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It was the first time GPS mishaps got a mainstream treatment – the 2007 episode of The Office in which Michael Scott thought he was following the correct GPS directions but instead drove into a lake. Since that episode our reliance on GPS directions and digital maps has only grown. But, incidents like this don’t just happen on TV.

Take, for example, the Californians returning from watching the Formula One race in Las Vegas. A massive dust storm had shut down the Interstate 15 Highway (the main route between Las Vegas and Los Angeles) in both directions. Shelby Easler and her family turned to Google Maps, which suggested an off-road alternate. They weren’t the only ones. A trail of cars using various GPS devices followed them into Nevada’s unforgiving desert. It quickly became clear they were in trouble.

“We ironically thought it would be a safer option,” Easler told the SFGate over Instagram messages. “And it did say it would be 50 minutes faster. It was our first time driving to/from Vegas, so we didn’t know that you can really only take the I-15 back and forth.”

They soon ran into other GPS users who had gone astray. “The first driver that turned around talked to us to tell us that the road gets washed out the higher into the mountain you get, and we have to turn around since the path leads nowhere. He was in a huge truck and was just driving straight through the bushes and shrubs to let people know to turn around.”

Easler and the rest of the off-roading nomads got lost and could not find their location using their mobile phones. They were forced to call 911. Emergency services were too busy with the dust storm to respond, but they were eventually able to get a tow truck. Most of the vehicles, including the Easler’s, were damaged by the rough terrain.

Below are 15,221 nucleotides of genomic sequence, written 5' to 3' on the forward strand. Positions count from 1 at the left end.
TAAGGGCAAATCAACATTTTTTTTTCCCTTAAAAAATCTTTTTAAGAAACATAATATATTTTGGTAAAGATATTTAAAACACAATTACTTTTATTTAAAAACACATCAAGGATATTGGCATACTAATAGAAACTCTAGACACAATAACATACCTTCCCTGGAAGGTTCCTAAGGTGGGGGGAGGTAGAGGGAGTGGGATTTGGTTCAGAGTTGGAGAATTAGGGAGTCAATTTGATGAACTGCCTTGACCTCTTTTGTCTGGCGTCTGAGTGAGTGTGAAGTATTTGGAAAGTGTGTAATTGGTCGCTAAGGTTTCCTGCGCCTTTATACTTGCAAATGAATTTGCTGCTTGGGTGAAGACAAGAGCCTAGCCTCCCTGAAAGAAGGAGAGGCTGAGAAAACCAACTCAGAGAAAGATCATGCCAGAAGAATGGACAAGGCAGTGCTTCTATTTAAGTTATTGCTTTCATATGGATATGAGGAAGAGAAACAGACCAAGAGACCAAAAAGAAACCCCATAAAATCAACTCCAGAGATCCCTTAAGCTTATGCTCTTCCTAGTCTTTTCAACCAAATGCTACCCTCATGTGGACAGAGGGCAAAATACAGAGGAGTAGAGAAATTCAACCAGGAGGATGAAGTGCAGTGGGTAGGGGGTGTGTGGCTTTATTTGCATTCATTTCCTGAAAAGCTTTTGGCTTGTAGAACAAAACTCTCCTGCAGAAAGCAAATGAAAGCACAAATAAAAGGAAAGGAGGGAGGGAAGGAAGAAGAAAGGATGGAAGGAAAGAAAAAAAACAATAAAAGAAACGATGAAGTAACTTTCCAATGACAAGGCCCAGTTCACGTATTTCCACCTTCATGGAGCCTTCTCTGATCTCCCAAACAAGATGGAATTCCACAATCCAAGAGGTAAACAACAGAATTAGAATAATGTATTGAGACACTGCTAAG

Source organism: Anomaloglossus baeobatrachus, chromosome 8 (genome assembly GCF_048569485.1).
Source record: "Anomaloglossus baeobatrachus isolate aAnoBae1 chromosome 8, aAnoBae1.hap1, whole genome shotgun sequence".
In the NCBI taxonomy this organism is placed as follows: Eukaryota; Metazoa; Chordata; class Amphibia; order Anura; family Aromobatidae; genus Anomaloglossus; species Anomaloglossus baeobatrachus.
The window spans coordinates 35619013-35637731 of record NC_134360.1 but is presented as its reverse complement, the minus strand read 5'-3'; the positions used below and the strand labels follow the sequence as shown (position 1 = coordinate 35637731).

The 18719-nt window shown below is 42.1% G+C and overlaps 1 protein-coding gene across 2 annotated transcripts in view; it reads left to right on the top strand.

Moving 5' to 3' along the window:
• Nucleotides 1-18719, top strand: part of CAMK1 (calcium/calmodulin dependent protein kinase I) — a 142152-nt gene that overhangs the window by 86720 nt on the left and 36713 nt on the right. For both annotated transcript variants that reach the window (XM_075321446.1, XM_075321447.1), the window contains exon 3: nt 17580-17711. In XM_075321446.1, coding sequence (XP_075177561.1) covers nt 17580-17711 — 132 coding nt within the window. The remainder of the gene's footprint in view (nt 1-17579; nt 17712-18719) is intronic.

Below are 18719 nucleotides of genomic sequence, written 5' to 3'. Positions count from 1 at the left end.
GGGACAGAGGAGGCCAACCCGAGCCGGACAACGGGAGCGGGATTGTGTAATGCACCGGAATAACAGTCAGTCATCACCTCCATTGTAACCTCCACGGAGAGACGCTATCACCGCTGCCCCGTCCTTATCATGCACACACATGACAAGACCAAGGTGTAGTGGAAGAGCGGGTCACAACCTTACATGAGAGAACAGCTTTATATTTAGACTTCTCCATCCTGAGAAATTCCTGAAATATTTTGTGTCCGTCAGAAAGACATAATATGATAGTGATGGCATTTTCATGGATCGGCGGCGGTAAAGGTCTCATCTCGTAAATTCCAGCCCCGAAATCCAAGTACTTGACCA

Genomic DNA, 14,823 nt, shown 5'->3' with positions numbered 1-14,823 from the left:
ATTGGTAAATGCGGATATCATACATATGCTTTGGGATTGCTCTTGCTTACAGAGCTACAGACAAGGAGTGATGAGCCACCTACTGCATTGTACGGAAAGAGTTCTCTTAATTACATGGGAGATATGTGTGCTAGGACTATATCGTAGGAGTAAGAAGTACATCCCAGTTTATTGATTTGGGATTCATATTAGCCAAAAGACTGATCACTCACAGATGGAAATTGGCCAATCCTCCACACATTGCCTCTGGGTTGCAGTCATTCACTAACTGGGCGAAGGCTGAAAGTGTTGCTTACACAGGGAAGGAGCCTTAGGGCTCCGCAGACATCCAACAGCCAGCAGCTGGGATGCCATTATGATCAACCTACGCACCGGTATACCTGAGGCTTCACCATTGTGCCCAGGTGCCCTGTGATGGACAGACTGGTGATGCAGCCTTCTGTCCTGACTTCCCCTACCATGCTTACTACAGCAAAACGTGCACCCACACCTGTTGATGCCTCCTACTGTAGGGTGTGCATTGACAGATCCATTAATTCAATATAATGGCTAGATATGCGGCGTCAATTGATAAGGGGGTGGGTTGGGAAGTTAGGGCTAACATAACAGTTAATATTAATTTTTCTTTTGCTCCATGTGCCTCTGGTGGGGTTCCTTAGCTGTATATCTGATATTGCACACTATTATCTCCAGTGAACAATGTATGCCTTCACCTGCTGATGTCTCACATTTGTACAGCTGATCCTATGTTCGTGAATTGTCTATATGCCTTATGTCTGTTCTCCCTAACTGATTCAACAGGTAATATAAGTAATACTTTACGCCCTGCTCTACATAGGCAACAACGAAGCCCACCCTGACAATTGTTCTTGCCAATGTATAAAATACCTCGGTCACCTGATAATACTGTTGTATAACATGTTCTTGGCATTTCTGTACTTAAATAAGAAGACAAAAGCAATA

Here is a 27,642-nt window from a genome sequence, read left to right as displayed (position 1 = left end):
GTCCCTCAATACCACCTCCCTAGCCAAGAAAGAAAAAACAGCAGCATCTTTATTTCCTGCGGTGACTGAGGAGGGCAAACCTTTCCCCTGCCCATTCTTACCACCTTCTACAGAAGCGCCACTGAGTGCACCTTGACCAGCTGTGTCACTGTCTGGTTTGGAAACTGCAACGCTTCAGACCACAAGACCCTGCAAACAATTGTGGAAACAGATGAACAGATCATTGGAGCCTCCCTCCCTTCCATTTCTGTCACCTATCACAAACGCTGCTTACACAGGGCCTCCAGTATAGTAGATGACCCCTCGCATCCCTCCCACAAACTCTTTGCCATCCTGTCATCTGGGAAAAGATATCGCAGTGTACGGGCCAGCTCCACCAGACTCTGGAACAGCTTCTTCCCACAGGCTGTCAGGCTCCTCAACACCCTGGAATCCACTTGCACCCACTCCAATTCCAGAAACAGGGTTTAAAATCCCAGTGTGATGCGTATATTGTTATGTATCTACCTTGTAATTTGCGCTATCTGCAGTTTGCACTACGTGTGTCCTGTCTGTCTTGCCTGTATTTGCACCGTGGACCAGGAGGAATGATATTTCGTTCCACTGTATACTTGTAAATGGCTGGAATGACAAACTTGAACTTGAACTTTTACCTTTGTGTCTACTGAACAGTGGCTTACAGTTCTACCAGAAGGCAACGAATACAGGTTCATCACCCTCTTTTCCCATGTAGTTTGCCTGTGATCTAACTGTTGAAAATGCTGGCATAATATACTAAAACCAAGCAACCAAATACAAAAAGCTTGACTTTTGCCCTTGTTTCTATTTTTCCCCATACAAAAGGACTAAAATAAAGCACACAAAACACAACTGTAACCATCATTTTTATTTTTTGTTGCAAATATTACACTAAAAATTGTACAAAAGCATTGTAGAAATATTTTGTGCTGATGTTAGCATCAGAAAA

While Global Positioning Systems are accurate most of the time, when GPS is wrong, it tends to be wrong in a spectacular fashion. In May, two tourists drove their Chrysler minivan straight into Honokohau Harbor, in Kailua-Kona, Hawaii. In June, a Californian on a road trip in New York State followed his GPS and wound up at the border crossing into Canada without a passport. Canadian Border Service Agency officers inspected his car and arrested him after discovering almost 180 kilograms of cannabis valued at more than $900,000. In Australia, a family in a Hyundai Tucson was lost in the outback because of bad GPS directions and had to be airlifted out.

Of course, GPS has been sending the occasional driver into oblivion since it was first introduced. In 2011, A British couple using GPS drove their Renault into a church in the German town of Immenstadt near the Austrian border, causing $34,000 of damages.

The difference between those early misadventures and the ones being committed today is that in the early days of GPS, drivers got lost because they did not know how to use it. Now, they get lost because they don’t know how to use anything else. Drivers are so dependent on GPS that they’ve lost the ability to navigate by any other means. Take the case of the Nevada dust bowl caravan; didn’t anybody have a physical map? One single piece of paper would have shown the impossibility of the route and prevented the entire debacle.

I keep maps (flat paper devices with geographical pictures) in my glove compartment. I am, no doubt, in the minority. When I drive in a foreign country, I buy a road atlas. It is force of habit. Back a million years ago, when I would take a long road trip, I would not only bring a map, I’d order a TripTik from CAA, a step-by-step set of directions printed up in a small booklet. It would arrive by mail.

Maps and paper TripTiks do not run out of battery power. They do not provide the wrong directions. I like them. GPS is fine when it doesn’t matter. Maps are there when it counts.

The next round of GPS wrong turns will come with a new technological twist.

GPS uses a network of satellites to determine a driver’s location and provide accurate directions. Now artificial intelligence is being integrated with GPS to make it a more powerful tool. In October, Verge reported that Google Maps was introducing a range of “new AI-powered features to Maps, including more immersive navigation, easier-to-follow driving directions and better organized search results. The end result is an experience that will likely remind many users of Google Search.”

Sounds fine but I’ll keep a map in the glove compartment just in case.

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